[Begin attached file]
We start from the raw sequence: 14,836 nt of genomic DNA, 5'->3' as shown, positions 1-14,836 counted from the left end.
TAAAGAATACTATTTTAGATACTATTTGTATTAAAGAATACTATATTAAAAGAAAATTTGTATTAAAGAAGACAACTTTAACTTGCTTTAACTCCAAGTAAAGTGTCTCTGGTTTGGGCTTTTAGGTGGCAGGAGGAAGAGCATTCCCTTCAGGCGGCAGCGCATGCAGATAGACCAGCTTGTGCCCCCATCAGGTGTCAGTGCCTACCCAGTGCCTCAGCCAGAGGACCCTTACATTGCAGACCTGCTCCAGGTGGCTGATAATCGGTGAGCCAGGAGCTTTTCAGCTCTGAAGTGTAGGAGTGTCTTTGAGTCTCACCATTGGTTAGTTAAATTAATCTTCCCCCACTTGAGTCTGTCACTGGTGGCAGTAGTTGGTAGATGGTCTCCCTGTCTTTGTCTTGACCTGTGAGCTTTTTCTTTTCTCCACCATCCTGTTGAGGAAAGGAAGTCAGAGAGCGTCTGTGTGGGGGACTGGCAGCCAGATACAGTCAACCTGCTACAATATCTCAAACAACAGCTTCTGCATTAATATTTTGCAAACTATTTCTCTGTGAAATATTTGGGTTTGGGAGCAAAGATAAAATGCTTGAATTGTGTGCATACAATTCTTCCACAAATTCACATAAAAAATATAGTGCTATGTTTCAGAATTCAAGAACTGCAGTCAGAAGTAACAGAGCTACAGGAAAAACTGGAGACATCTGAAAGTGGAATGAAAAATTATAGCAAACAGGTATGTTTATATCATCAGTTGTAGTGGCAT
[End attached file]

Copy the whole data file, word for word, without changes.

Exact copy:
We start from the raw sequence: 14,836 nt of genomic DNA, 5'->3' as shown, positions 1-14,836 counted from the left end.
TAAAGAATACTATTTTAGATACTATTTGTATTAAAGAATACTATATTAAAAGAAAATTTGTATTAAAGAAGACAACTTTAACTTGCTTTAACTCCAAGTAAAGTGTCTCTGGTTTGGGCTTTTAGGTGGCAGGAGGAAGAGCATTCCCTTCAGGCGGCAGCGCATGCAGATAGACCAGCTTGTGCCCCCATCAGGTGTCAGTGCCTACCCAGTGCCTCAGCCAGAGGACCCTTACATTGCAGACCTGCTCCAGGTGGCTGATAATCGGTGAGCCAGGAGCTTTTCAGCTCTGAAGTGTAGGAGTGTCTTTGAGTCTCACCATTGGTTAGTTAAATTAATCTTCCCCCACTTGAGTCTGTCACTGGTGGCAGTAGTTGGTAGATGGTCTCCCTGTCTTTGTCTTGACCTGTGAGCTTTTTCTTTTCTCCACCATCCTGTTGAGGAAAGGAAGTCAGAGAGCGTCTGTGTGGGGGACTGGCAGCCAGATACAGTCAACCTGCTACAATATCTCAAACAACAGCTTCTGCATTAATATTTTGCAAACTATTTCTCTGTGAAATATTTGGGTTTGGGAGCAAAGATAAAATGCTTGAATTGTGTGCATACAATTCTTCCACAAATTCACATAAAAAATATAGTGCTATGTTTCAGAATTCAAGAACTGCAGTCAGAAGTAACAGAGCTACAGGAAAAACTGGAGACATCTGAAAGTGGAATGAAAAATTATAGCAAACAGGTATGTTTATATCATCAGTTGTAGTGGCAT